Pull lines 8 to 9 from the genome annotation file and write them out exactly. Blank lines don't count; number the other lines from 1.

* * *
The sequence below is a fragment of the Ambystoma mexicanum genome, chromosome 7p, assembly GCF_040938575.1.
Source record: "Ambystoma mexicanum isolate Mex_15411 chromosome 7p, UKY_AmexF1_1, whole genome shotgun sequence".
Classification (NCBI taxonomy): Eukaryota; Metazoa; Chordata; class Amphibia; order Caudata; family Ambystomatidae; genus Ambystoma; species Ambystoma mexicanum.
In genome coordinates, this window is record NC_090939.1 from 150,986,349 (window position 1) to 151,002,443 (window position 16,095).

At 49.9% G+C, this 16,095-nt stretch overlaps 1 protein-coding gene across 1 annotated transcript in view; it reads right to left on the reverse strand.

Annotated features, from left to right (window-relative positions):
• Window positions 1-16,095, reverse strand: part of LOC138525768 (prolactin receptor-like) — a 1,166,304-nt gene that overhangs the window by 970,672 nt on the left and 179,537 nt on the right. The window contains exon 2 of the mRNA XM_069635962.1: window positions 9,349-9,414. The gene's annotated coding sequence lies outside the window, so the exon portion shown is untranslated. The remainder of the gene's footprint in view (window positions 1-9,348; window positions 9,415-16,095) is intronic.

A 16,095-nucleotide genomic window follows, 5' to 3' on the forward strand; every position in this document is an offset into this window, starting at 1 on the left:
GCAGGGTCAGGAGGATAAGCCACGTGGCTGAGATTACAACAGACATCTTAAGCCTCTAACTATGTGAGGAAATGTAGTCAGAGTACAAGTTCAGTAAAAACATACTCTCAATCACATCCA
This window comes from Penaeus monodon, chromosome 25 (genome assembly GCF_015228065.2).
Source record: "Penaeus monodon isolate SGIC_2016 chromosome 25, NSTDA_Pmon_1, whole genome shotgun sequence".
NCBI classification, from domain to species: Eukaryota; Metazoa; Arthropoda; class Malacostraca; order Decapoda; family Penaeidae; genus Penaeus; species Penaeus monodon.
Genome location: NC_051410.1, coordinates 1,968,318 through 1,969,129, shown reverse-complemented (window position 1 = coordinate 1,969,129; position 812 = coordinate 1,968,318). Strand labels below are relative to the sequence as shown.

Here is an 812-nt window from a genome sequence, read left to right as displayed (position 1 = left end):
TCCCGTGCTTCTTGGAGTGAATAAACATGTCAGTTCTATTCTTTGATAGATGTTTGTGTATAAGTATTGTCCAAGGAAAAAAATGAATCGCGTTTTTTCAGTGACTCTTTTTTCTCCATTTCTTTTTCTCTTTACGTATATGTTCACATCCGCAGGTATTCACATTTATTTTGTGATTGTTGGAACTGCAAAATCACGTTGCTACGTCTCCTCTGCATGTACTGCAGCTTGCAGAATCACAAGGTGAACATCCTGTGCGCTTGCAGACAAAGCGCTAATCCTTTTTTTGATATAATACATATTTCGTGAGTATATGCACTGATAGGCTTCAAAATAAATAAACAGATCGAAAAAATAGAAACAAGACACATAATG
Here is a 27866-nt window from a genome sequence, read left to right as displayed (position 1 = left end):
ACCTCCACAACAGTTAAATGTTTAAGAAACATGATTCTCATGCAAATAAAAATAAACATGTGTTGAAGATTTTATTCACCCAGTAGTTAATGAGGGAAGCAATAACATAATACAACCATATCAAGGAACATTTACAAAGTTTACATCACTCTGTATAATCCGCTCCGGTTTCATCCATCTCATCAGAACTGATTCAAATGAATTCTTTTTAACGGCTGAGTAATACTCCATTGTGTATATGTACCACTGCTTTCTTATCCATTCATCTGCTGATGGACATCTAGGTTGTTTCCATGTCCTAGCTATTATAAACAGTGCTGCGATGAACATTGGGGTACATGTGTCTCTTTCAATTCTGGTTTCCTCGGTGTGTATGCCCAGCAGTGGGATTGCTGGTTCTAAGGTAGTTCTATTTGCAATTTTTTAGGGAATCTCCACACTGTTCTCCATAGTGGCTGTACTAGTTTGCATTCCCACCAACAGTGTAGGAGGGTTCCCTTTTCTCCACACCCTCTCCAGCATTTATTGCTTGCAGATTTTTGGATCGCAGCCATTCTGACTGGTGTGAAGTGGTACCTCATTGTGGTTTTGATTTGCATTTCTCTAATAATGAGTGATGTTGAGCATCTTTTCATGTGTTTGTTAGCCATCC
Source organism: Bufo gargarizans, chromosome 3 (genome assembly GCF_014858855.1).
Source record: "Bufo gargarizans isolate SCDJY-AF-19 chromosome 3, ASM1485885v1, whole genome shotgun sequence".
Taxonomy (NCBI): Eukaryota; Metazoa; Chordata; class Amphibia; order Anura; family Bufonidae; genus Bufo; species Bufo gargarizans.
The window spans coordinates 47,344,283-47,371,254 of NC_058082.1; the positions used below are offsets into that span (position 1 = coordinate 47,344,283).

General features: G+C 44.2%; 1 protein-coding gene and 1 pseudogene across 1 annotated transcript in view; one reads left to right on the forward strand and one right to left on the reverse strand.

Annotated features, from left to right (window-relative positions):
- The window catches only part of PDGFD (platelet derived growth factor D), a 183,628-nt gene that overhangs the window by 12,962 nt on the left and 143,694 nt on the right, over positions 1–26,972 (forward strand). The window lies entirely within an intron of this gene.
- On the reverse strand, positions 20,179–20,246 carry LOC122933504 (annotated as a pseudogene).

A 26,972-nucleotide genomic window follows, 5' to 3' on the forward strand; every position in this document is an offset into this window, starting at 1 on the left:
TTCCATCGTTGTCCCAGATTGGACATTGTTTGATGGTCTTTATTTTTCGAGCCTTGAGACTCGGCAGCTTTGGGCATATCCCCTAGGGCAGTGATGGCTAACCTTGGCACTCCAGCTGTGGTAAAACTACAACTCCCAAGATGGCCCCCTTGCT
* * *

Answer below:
A 16,095-nucleotide genomic window follows, 5' to 3' on the forward strand; every position in this document is an offset into this window, starting at 1 on the left:
GCAGGGTCAGGAGGATAAGCCACGTGGCTGAGATTACAACAGACATCTTAAGCCTCTAACTATGTGAGGAAATGTAGTCAGAGTACAAGTTCAGTAAAAACATACTCTCAATCACATCCA